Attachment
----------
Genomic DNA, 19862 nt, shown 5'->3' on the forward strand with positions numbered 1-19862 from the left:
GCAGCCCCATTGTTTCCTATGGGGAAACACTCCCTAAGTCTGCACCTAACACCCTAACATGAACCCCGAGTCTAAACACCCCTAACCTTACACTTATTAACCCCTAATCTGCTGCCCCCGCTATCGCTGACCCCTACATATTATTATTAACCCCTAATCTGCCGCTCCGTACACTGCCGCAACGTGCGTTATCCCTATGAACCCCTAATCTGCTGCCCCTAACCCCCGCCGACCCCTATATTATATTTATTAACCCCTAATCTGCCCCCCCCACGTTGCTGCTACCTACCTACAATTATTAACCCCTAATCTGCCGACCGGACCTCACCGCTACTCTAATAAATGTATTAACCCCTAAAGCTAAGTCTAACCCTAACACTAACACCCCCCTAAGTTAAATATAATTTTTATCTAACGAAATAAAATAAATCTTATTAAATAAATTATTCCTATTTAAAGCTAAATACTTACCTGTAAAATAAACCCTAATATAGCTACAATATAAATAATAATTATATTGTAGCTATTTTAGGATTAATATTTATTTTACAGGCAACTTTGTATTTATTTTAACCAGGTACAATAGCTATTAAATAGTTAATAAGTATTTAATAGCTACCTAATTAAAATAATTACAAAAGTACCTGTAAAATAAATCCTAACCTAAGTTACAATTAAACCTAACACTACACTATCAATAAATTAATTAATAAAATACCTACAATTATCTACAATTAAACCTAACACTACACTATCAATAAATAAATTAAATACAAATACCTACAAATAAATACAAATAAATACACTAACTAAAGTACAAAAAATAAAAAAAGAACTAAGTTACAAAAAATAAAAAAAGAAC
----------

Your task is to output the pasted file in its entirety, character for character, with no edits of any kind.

Genomic DNA, 19862 nt, shown 5'->3' on the forward strand with positions numbered 1-19862 from the left:
GCAGCCCCATTGTTTCCTATGGGGAAACACTCCCTAAGTCTGCACCTAACACCCTAACATGAACCCCGAGTCTAAACACCCCTAACCTTACACTTATTAACCCCTAATCTGCTGCCCCCGCTATCGCTGACCCCTACATATTATTATTAACCCCTAATCTGCCGCTCCGTACACTGCCGCAACGTGCGTTATCCCTATGAACCCCTAATCTGCTGCCCCTAACCCCCGCCGACCCCTATATTATATTTATTAACCCCTAATCTGCCCCCCCCACGTTGCTGCTACCTACCTACAATTATTAACCCCTAATCTGCCGACCGGACCTCACCGCTACTCTAATAAATGTATTAACCCCTAAAGCTAAGTCTAACCCTAACACTAACACCCCCCTAAGTTAAATATAATTTTTATCTAACGAAATAAAATAAATCTTATTAAATAAATTATTCCTATTTAAAGCTAAATACTTACCTGTAAAATAAACCCTAATATAGCTACAATATAAATAATAATTATATTGTAGCTATTTTAGGATTAATATTTATTTTACAGGCAACTTTGTATTTATTTTAACCAGGTACAATAGCTATTAAATAGTTAATAAGTATTTAATAGCTACCTAATTAAAATAATTACAAAAGTACCTGTAAAATAAATCCTAACCTAAGTTACAATTAAACCTAACACTACACTATCAATAAATTAATTAATAAAATACCTACAATTATCTACAATTAAACCTAACACTACACTATCAATAAATAAATTAAATACAAATACCTACAAATAAATACAAATAAATACACTAACTAAAGTACAAAAAATAAAAAAAGAACTAAGTTACAAAAAATAAAAAAAGAAC